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‘A Real Wake-Up Call’: Father Bryan Massingale on Racism and the Way Forward


Father Bryan Massingale, activist and professor of theological and social ethics, discusses racism in America and how we can learn, listen, and move forward in faith.

Father Dave asks Father Massingale to explain white privilege. Father Bryan uses the example of Amy Cooper. “That morning a young white woman called the police saying that there was a black man who was threatening her and to send the cops all because he had politely asked her to put her dog on a leash, as the park regulations state. What I thought to myself was we all know what she was doing. She knew the way race worked in America, that she would have the presumption of being believed. And he would have the presumption of being disbelieved.”

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“We know that there’s an advantage to being white and there’s a disadvantage to being black,” Father Massingale says. “If we know that, then we have to do something about it. Or we have to say, we’re comfortable with that reality. It’s not simply that there are advantages to being white. It’s that the malevolent part of this is that Amy Cooper could use her race in a way to make life harder for him. People have told me that they found the most difficult thing to accept was that at some early age, I might have realized that it was easier to be white. And at some early age, I might have said, okay, I’m really glad I’m not black. They realize that because of the way race works in America, if I wanted to make life harder for someone else, I could. We don’t want to admit that, but that’s what Amy Cooper did in Central Park. And without that assumption, her situation doesn’t make sense. Without that assumption, without that truth the situation becomes unintelligible. And we don’t want to admit that, but that’s exactly what’s going on.”

Father Massingale discusses the death of George Floyd and violence against black Americans. “What happened to George Floyd isn’t new,” Father Massingale says. “We’ve been dealing with this since Trayvon Martin, since Michael Brown was Tamir Rice. There’s been hundreds of these events. Each time we get there, it seems that we were met with incomprehension. People say, ‘Well, he did something to cause this. He did something to deserve this.’ With George Floyd, people saw that for eight minutes and 46 seconds, this man did nothing to deserve being killed. I think that was a real wake-up call to people. They began to realize there really is something profoundly broken here. I’m hoping that this is the kind of moment that leads to a real change and not simply a flash in the pan, but I think it really depends upon what ordinary Americans and ordinary Catholics do … I think this is a call for deep personal examination. Ask yourselves, ‘Where in my life have I been willing to tolerate racial exclusion? Where have I noticed something being obviously wrong and not chosen to speak up?’”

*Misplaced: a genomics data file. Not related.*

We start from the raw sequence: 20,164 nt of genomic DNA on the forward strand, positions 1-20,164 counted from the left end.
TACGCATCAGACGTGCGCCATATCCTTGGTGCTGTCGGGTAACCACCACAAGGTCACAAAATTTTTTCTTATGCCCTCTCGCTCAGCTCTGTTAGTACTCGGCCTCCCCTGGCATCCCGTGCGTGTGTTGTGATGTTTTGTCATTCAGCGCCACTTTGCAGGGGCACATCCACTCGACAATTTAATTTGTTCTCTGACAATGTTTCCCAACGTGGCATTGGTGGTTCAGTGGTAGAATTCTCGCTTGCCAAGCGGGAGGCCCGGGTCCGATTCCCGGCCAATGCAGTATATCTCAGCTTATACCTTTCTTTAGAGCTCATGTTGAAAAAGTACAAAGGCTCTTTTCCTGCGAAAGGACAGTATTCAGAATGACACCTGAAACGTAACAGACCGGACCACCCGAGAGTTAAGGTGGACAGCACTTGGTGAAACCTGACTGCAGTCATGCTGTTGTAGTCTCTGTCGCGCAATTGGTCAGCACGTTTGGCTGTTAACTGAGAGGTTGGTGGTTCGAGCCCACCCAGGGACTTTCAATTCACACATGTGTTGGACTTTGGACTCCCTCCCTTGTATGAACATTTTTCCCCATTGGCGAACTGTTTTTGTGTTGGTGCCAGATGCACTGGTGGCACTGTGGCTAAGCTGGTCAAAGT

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“I would challenge my brother priests, because I ask my students this question, I ask them, ‘When was the last time you heard a homily on racism?’ It never fails that fewer than 10% of my students will say they heard a homily on race or racism in the past three years. I think this is a moment that calls us priests to do some serious self-examination. And I know a priest will say, ‘Well, we don’t want to upset people again. We don’t want to make white people uncomfortable. No, we have no problem making people feel uncomfortable with any number of other issues. We have no problem making people feel uncomfortable when we preach about life. We have no problem talking about same sex marriage. We have no problem making people feel uncomfortable, except when it comes to race. And I think this is a moment of profound self-examination. Do we really believe that all human beings are created in the image and likeness of God without exception, no small print? And are we willing then to talk about the implications and consequences of that belief when it comes to how this country has treated people of color for a long, long time?”